Conservators Examine Rubens Ceiling At The Banqueting House

By David Prudames | 11 January 2005
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Shows a photograph of a tall, thin scaffold in the middle of a historic room under a painted ceiling.

Conservators have had to erect a huge scaffold to reach the paintings which hang 22 metres (72 feet) from the ground. Photo: Richard Lea-Hair/ HRP.

Armed with Ultra-Violet lights and magnification tools, conservators climbed an 18-metre (57 feet) high scaffold tower to get a close look at the vast paintings that decorate the ceiling of the Banqueting House at Whitehall.

Charles I commissioned Peter Paul Rubens to produce the nine canvasses almost 400 years ago and they have graced the Royal residence in central London ever since.

Conservators had an initial look at the massive works on January 8, before embarking on a week-long inspection in the first major survey of the paintings for 10 years. Staff at Historic Royal Palaces, which takes care of the building, are hoping to determine the exact condition of each painting and draw up a plan for the future preservation of the whole lot.

Shows a photograph of a woman shining a light onto a painted ceiling.

Kate Frame, Head of Conservation and Collections Care at Historic Royal Palaces inspects the paintings on January 8. Photo: Richard Lea-Hair/ HRP.

"These massive paintings are in remarkable condition, considering they have survived 12 major restorations in their 370 year life, along with a major fire, roof leaks and world war," explained Kate Frame, Head of Conservation and Collections Care at Historic Royal Palaces.

"It is fantastic that the public today can enjoy them in their original setting as monarchs and their courtiers have done for nearly 400 years."

The Banqueting House, situated opposite the famous Horse Guards Parade, is the only complete surviving building of Whitehall Palace, the sovereign's principal residence up to the reign of William III (1669-1702).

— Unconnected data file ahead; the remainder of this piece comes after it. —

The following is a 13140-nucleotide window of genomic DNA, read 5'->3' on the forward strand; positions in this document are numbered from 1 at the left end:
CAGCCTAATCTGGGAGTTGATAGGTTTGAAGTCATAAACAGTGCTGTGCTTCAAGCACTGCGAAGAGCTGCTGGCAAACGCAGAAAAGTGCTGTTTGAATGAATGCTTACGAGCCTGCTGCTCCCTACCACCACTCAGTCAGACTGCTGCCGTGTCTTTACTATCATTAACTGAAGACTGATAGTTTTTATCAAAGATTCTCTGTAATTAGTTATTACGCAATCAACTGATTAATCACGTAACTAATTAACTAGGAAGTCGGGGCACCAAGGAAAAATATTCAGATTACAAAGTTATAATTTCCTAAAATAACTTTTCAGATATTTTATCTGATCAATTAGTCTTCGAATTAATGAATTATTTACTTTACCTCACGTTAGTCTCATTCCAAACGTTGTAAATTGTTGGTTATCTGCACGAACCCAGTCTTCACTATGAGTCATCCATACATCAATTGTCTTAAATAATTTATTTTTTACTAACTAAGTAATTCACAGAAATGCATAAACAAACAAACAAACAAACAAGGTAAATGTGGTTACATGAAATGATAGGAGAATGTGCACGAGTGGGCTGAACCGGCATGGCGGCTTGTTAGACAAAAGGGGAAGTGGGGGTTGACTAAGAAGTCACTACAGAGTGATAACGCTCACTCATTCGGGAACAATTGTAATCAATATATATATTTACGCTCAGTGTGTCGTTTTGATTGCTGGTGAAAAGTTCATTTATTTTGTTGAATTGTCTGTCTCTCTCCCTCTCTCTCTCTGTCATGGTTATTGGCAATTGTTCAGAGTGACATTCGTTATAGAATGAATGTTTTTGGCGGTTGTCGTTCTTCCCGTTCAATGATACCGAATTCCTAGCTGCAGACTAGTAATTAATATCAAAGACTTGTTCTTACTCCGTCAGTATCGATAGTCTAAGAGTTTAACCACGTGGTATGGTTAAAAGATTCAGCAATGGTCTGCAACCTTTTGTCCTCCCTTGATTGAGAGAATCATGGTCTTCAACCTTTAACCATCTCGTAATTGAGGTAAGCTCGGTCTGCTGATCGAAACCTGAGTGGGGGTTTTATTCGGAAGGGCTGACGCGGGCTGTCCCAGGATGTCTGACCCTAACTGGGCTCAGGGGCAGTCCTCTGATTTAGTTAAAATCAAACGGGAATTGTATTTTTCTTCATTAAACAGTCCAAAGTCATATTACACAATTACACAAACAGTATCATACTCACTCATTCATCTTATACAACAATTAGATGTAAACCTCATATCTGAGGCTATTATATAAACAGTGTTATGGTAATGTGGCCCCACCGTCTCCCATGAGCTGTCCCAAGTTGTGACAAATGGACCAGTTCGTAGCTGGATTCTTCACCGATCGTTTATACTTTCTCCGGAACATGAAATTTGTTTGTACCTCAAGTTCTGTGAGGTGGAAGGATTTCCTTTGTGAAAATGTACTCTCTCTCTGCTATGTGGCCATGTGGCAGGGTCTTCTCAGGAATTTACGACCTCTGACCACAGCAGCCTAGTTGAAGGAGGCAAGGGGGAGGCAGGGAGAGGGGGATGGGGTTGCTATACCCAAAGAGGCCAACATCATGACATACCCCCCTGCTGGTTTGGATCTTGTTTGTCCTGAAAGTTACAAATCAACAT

Built by renowned 17th century architect Inigo Jones, it was once one of the largest palaces in Europe, but the majority of its buildings were lost in a devastating fire in 1698.

Shows a photograph of the view looking up at a painted ceiling. At the bottom of the image there are three people stnding on a balcony and pointing up at the ceiling.

Photo: Richard Lea-Hair/ HRP.

In 1649, the Banqueting House played host to one of the most notorious events in its history, the execution of King Charles I: the only member of Britain's Royal House to be executed. Following Charles’ death, the Lord Protector Oliver Cromwell made the palace his official residence.

Some 20 years earlier Charles commissioned Rubens to create decoration for the ceiling of the Banqueting House to celebrate the glorification of his father James I. Installed in 1636, the resulting paintings are the only works by Rubens to remain in their original location.

Described as "the greatest decorative painting ever executed of an English interior" and said to have set a trend for grand Baroque schemes, the works have needed constant care.

In 1635 the painter himself, paid £3,000 (£218,000 today) and a heavy gold chain for his work, had to retouch the paint and mend cracks caused by storage and much cleaning and mending has followed.

Shows a photograph of three people, one of whom is pointing up at a painted ceiling.

Kate Frame examines the paintings alongside two Rubens specialists from Belgium. Photo: Richard Lea-Hair/ HRP.

Problems generally caused by damp in the roof led to repairs in 1686-88 under the instruction of Christopher Wren, with more following in 1729-33 by William Kent who also relined them. A further series was carried out in 1748, 1776-77 and 1830-31.

The paintings survived the 1698 fire that destroyed most of the Whitehall palace, as well as alterations Cromwell made to the Banqueting House.

In 1906, the canvasses were adhered to plywood to prevent sagging and tearing from their frames. During the Second World War, the panels were cut into 20 pieces so they could be taken out through the Banqueting House windows to storage near Beaconsfield.

After the war, Ministry of Works artist-restorers worked on them in the Orangery of Kensington Palace and since then only two surveys and some minor remedial work have been carried out.

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